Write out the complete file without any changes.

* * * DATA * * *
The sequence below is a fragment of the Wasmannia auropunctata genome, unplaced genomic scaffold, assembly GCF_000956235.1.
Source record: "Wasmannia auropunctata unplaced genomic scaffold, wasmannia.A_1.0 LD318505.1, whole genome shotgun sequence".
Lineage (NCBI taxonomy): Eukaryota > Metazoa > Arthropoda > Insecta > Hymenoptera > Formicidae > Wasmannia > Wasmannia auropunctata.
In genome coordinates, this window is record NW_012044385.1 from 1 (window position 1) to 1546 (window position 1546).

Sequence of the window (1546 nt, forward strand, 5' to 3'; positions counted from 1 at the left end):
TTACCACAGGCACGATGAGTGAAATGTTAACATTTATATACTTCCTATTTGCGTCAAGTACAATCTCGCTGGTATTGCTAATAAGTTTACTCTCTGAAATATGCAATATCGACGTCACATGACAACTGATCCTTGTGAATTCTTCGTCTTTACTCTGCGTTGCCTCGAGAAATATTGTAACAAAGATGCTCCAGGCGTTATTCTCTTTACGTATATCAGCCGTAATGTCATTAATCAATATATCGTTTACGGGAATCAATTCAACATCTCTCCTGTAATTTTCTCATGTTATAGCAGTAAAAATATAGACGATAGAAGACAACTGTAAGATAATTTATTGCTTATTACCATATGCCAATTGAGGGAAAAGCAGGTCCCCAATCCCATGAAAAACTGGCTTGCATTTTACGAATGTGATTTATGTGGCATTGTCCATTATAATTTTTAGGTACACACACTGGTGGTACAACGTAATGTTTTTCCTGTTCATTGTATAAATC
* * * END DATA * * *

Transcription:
The sequence below is a fragment of the Wasmannia auropunctata genome, unplaced genomic scaffold, assembly GCF_000956235.1.
Source record: "Wasmannia auropunctata unplaced genomic scaffold, wasmannia.A_1.0 LD318505.1, whole genome shotgun sequence".
Lineage (NCBI taxonomy): Eukaryota > Metazoa > Arthropoda > Insecta > Hymenoptera > Formicidae > Wasmannia > Wasmannia auropunctata.
In genome coordinates, this window is record NW_012044385.1 from 1 (window position 1) to 1546 (window position 1546).

Sequence of the window (1546 nt, forward strand, 5' to 3'; positions counted from 1 at the left end):
TTACCACAGGCACGATGAGTGAAATGTTAACATTTATATACTTCCTATTTGCGTCAAGTACAATCTCGCTGGTATTGCTAATAAGTTTACTCTCTGAAATATGCAATATCGACGTCACATGACAACTGATCCTTGTGAATTCTTCGTCTTTACTCTGCGTTGCCTCGAGAAATATTGTAACAAAGATGCTCCAGGCGTTATTCTCTTTACGTATATCAGCCGTAATGTCATTAATCAATATATCGTTTACGGGAATCAATTCAACATCTCTCCTGTAATTTTCTCATGTTATAGCAGTAAAAATATAGACGATAGAAGACAACTGTAAGATAATTTATTGCTTATTACCATATGCCAATTGAGGGAAAAGCAGGTCCCCAATCCCATGAAAAACTGGCTTGCATTTTACGAATGTGATTTATGTGGCATTGTCCATTATAATTTTTAGGTACACACACTGGTGGTACAACGTAATGTTTTTCCTGTTCATTGTATAAATC